In BS cells, there are S-phase defects in DNA replication involving abnormal replication intermediates, and replication elongation is slower [96-98]. These cells don’t recover well from induced fork stalling and accumulate DSB [99, 100]. In human cells, RECQL4 interacts with the MCM2-7 complex, Cdc45 and GINS. The interaction is facilitated by MCM10 [25]. BLM and RECQL4 are at their highest levels during S phase. At stalled replication forks, BLM physically associates with Rad51 and p53, and BLM and p53 function synergistically in HR [101]. BLM colocalizes in foci with PCNA and with the BASC (BRCA1-associated genome surveillance complex) [102]. BLM is phosphorylated by ATR [103]. When replication forks are stalled by use of hydroxyurea (HU), BLM colocalizes with Chk1 and p53BP1 foci. Chk1 is required for BLM and 53BP1 foci formation. Thus Chk1 may recruit BLM to stalled forks [104]. This implicates RecQ proteins as DNA damage checkpoint mediators in response to stalled forks. In vitro studies with use of substrates similar to Okazaki fragments showed BLM stimulation of flap endonuclease [105] (a protein that functions in lagging strand synthesis [106]). BLM functions to prevent the association of homologous sequences in the displaced flap DNA of the Okazaki fragment and the sister chromatid [107-110]. D-loops are formed when a ssDNA tail invades a homologous duplex, and BLM has a preference for dissociating D-loops with a 5’ invaded end suggesting a selection of recombination intermediates that are not extended by polymerase [93, 111, 112]. BLM is able to disrupt the initial Rad51 filament formation step to destabilize recombinase-nucleoprotein filaments. D-loops are susceptible to BLM activity when Rad51 is in an inactive form (ADP-bound) [112, 113]. BLM physically associates with CAF-1 (chromatin assembly factor I) largest subunit, and the colocalization of these two proteins occurs at sites of DNA synthesis. BLM inhibits CAF-1 function in chromatin assembly during DNA repair in vitro, and inhibits its mobilization after damage induction in vivo [114]. Mammalian WRN and BLM interact [115], and they both interact with RPA [116-118] and p53 [119-121]. Based on coimmunoprecipitation there is limited BLM and WRN interaction, but they may function in the same pathway during HR [20]. BLM helicase activity is stimulated by its binding to the RPA70 kDa subunit [116]. In mouse spermatocytes during meiotic prophase, BLM and RPA are nuclear colocalized [122]. This suggests a potential role for these proteins in resolution of recombination intermediates during meiosis [8]. BLM has a preference for unwinding G-quadruplex structures versus HJ [92]. Both mammalian WRN and BLM bind to G-quadruplex structures, which are roadblocks to polymerases [123, 124].

Aberrant replication intermediates arise in cells lacking WRN and BLM [97, 125]. Such unresolved replication or recombination structures lead to incomplete chromosome segregation. BLM, topoisomerase 3 alpha (Topo3α) and BLAP75/RMI1 (for BLM-associated polypeptide/RecQ-mediated genome instability) or a BLM-Topo3α-BLAP75/RMI1 complex localizes to resulting anaphase bridges [126]. A helicase known as PICH arrives first, followed by the resolution activity of BLM [127]. As helicases unwind duplex DNA, torsional stress produced in the DNA may require relief through topoisomerase activity, and such activity finally decatenates interlocked DNA molecules [128, 129]. In vitro studies show that BLM can partner with Topo3α to resolve dHJ and prevent sequence exchange through resolution of this recombination intermediate [95]. The double-junction dissolution reaction requires the HRDC domain of BLM [24]. An additional protein, BLAP75/DMI1 mediates formation of the “dissolvasome” (BLM, Topo3α and BLAP75/RMI1) [130-132]. Mammalian BLAP18/RMI2 has also been found to be part of this complex [133].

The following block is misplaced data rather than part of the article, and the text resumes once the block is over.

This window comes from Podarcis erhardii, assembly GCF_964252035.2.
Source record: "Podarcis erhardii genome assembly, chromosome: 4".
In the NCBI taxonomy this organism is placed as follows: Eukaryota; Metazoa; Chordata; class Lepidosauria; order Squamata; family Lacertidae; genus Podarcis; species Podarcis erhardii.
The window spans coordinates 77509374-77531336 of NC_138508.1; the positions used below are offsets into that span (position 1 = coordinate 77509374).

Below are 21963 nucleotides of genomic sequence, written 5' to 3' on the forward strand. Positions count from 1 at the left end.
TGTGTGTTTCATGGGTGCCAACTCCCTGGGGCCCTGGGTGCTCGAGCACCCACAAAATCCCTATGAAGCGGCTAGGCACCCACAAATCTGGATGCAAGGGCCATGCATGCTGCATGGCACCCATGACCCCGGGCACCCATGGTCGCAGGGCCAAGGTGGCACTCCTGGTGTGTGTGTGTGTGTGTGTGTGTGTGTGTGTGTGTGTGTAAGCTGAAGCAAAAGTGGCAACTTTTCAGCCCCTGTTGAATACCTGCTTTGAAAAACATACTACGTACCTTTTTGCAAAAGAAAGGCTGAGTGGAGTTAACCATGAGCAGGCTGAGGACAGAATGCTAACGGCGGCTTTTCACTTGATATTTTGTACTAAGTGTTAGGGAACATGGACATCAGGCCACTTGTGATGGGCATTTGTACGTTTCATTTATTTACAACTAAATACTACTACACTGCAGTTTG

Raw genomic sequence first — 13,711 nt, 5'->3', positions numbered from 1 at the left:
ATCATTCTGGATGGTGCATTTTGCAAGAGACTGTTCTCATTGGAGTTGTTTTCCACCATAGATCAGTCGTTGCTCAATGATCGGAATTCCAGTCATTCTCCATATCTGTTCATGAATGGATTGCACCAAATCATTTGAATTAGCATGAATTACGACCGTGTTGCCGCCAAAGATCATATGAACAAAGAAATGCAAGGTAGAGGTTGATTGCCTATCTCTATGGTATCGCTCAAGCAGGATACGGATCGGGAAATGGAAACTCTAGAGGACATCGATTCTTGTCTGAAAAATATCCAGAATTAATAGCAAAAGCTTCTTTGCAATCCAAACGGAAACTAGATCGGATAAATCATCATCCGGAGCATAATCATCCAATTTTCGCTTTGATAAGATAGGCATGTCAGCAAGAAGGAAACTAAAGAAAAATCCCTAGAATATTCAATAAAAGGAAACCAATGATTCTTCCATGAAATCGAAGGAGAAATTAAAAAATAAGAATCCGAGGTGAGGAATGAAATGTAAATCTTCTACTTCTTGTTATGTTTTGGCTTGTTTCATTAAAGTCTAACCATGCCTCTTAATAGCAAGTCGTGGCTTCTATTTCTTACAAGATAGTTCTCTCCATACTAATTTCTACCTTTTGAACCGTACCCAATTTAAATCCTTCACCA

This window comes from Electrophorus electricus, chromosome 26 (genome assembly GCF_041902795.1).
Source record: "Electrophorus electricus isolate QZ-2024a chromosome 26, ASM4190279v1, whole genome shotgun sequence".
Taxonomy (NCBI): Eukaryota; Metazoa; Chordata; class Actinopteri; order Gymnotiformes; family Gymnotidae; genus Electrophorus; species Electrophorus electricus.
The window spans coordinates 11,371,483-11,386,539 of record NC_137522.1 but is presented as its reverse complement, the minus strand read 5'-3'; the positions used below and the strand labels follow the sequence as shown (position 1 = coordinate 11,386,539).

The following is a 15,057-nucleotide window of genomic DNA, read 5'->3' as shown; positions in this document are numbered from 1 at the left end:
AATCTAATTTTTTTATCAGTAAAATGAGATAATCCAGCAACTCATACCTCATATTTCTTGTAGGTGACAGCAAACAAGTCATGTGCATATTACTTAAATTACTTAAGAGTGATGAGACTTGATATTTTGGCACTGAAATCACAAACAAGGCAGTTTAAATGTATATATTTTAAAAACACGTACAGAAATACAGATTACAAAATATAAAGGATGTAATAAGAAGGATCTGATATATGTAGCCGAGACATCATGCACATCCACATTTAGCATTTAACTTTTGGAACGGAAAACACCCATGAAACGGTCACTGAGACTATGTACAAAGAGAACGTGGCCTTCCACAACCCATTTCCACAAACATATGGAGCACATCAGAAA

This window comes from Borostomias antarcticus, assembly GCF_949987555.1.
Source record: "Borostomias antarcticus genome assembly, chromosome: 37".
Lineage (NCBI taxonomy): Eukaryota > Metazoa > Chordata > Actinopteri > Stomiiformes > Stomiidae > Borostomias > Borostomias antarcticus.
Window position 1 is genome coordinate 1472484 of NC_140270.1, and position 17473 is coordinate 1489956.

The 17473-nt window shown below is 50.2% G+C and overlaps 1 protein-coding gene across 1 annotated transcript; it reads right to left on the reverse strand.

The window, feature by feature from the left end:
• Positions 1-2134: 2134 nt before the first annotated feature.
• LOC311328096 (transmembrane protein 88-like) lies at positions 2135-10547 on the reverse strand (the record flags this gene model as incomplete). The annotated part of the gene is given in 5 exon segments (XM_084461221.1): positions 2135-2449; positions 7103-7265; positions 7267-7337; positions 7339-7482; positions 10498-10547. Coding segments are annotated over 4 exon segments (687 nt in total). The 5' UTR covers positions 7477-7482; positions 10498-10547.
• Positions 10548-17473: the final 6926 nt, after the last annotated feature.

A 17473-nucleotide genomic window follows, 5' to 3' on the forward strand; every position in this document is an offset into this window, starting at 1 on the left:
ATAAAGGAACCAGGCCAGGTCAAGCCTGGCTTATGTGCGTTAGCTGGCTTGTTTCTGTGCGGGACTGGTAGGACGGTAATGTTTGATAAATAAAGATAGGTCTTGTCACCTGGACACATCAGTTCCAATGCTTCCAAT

4.2. WRN

Over 50 distinct WRN mutations have been reported, most of which lead to premature termination of translation [19]. Recent missense mutations in the exonuclease domain in one patient compromised protein stability [134]. Most mutations in WS patients occur in the WRN C-terminal domain, which could disrupt the WRN/p53 interaction [20, 134]. Such premature termination could also disrupt the Del hom sequence shown in Fig. 2. No WS mutations have been reported that eliminate only helicase or only exonuclease activity. Both activities are compromised in the development of WS [134]. WS fibroblasts undergo replicative senescence prematurely [135-139]. Telomere defects in WS cells suggest WRN activity in human telomere homeostasis [19]. Telomeres are needed to avoid loss of genetic material. They are important for chromosome end replication and for protection of the ends from enzymatic attack [140]. Human telomeres contain 5 to 20 kb of the repetitive sequence TTAGGG [141]. At the terminal there are 100-200 bp of 3’ ssDNA overhang. This overhang can anneal with telomere DNA to form a stable D-loop leading to a structure referred to as a ‘t-loop’ [142, 143]. Alternatively, this free unannealed end may form G-quadruplex DNA [144]. Human WRN functions in lagging-strand synthesis, and in the replication of telomeric G-rich DNA ends [145]. C. elegans WRN-1 can disrupt D-loops [146] and human WRN can prevent aberrant recombination [147]. WRN 3’ to 5’ exonuclease is stimulated by the interacting Ku70/Ku86 complex supporting a role for WRN in DNA repair [148]. Evidence suggests that in the absence of telomerase, WRN and BLM have a role in the ALT (Alternate Lengthening of Telomeres) pathway for telomere maintenance [149, 150]. In biochemical experiments, WRN releases a 3‘ invading tail from a telomeric type D-loop by coordinated WRN helicase and exonuclease activities [149].